Georgia Tech Research Institute
 

What are best practices associated with creating Voluntary Product Accessibility Templates (VPATs)?

The Information Technology Industry Council (ITI) developed the VPAT, and they have developed some "best practices" for completing it. The complete list of best practices can be obtained from ITI's website. The VPAT template is available from this website as well.

The VPAT should provide a fair representation of the product's accessibility. Providing explanations of both how the product conforms to the Section 508 standards and areas for which it doesn't will demonstrate your understanding of the requirements as well as your reliability in providing an accurate representation of the accessibility of your products; this may work in your favor when procurement officials review your VPATs.

When completing the summary table, the Supporting Features column should list "Not applicable" for those standards that do not apply to the product in question, and "Supports," "Supports with exceptions," or "Does not support" for those standards that do apply. It is best to complete the summary table after completing the individual tables for each standard. In the summary table, the Remarks and Explanations column can list highlights of the supporting data or can simply say, "See table below." Recommendations for standardized language are available in the best practices documentation found at ITI's website.

When completing the individual tables, the same recommended language should be used in the Supporting Features column, and the Remarks and Explanations column should list the issues (provide specific examples, when available) that contributed to the assessment of how well the product supports the standard. Once the individual tables are completed, you may consider transferring the language that describes the least accessible features in the individual tables to the summary table. For example, if the table for 1194.31 contains assessments for "Fully supports" and "Supports with exceptions," put "Supports with exceptions" in the summary table. Also, when making the assessment for each individual standard, carefully consider the impact of the exceptions to the standard on the comprehensive accessibility of the product. For example, if the product is a photocopier that requires use of a touchscreen to operate fully, list the touchscreen as an exception to the standard (1194.25(c)), rate the standard as "Supports with exceptions," and indicate that the touchscreen will prevent users who are blind from using the device. It is useful to provide specifics about disability groups that will be most impacted by the lack of accessible features.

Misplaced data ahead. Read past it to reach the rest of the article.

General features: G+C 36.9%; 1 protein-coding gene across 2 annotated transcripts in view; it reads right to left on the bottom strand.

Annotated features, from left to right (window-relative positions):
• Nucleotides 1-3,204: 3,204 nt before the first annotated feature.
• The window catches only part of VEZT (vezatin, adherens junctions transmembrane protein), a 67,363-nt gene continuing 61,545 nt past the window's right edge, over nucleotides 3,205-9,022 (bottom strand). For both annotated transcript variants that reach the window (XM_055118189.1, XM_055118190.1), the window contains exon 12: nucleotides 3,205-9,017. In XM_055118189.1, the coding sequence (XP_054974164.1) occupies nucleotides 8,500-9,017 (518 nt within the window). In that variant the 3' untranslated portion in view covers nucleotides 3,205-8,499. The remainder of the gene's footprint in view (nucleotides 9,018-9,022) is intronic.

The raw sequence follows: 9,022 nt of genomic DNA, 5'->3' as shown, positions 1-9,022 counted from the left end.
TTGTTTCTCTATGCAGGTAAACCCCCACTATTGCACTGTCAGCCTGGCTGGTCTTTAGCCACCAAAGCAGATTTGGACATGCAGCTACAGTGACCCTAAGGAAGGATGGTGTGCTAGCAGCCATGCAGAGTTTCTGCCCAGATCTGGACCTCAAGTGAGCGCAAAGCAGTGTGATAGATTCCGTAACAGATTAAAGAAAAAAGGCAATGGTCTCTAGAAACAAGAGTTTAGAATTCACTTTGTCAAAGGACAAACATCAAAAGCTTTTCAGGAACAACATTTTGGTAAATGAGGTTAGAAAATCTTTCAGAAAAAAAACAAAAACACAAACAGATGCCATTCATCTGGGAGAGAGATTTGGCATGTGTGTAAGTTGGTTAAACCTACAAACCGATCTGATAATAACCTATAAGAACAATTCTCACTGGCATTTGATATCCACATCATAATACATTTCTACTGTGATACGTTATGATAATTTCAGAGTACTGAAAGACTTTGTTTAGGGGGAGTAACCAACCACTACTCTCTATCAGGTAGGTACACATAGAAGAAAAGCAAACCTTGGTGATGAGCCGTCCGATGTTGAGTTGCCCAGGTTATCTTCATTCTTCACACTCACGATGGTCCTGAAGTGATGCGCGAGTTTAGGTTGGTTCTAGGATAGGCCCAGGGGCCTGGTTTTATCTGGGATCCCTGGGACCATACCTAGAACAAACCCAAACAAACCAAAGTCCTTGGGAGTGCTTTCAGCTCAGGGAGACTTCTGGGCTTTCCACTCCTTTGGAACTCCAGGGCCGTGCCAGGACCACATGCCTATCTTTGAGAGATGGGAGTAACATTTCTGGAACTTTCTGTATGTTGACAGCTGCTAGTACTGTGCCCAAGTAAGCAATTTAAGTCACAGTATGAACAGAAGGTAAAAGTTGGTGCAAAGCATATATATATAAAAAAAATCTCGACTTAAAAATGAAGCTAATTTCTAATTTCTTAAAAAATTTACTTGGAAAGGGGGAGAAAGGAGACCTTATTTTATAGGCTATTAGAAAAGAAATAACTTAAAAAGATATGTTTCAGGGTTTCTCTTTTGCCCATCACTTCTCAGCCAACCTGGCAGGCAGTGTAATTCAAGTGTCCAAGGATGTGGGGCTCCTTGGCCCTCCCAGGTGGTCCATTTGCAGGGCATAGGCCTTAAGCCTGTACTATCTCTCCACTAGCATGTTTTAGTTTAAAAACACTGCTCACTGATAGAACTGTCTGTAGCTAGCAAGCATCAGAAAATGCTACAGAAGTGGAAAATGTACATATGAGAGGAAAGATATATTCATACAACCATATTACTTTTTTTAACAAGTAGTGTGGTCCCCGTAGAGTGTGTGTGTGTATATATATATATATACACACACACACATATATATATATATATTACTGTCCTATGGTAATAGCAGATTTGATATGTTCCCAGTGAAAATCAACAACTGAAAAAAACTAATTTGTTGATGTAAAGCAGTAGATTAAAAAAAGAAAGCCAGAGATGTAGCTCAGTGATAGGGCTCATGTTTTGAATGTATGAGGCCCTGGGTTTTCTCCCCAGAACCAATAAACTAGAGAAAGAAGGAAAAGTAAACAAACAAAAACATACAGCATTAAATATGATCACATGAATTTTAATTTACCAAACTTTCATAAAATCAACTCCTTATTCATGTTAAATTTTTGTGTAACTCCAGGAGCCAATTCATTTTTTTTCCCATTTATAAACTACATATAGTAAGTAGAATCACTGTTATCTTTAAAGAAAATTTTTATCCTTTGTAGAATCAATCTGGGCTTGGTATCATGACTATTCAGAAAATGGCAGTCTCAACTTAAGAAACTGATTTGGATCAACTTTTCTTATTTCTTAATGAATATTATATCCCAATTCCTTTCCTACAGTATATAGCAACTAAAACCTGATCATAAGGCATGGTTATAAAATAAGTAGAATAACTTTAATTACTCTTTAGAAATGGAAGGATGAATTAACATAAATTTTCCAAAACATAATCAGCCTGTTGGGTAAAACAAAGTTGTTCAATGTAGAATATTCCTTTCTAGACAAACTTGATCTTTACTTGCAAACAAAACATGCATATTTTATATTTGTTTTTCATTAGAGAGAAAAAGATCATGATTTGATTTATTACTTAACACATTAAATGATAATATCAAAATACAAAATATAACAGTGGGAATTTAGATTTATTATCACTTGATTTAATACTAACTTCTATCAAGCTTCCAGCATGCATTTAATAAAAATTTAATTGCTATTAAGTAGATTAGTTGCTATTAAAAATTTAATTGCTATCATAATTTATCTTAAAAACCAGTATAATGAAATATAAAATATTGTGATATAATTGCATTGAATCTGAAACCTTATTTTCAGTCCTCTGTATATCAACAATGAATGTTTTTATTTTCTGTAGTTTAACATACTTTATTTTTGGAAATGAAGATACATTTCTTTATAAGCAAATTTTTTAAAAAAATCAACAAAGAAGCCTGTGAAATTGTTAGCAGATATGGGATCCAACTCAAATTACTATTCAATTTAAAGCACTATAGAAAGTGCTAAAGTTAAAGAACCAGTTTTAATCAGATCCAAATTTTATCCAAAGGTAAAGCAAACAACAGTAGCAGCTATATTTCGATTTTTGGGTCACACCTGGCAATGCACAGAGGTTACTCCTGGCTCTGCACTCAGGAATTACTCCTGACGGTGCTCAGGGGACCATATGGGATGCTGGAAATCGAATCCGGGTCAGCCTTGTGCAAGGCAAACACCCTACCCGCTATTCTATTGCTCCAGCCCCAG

Lastly, it is useful for companies to include information about the accessibility of product documentation on their VPATs. While compliance with the Section 508 documentation standards is the responsibility of the procuring agency, any product documentation a company can provide that meets the standards will assist the procuring agency in meeting its requirements. All other things being equal, a procuring agency may use availability of accessible documentation as a deciding factor in determining which product to procure.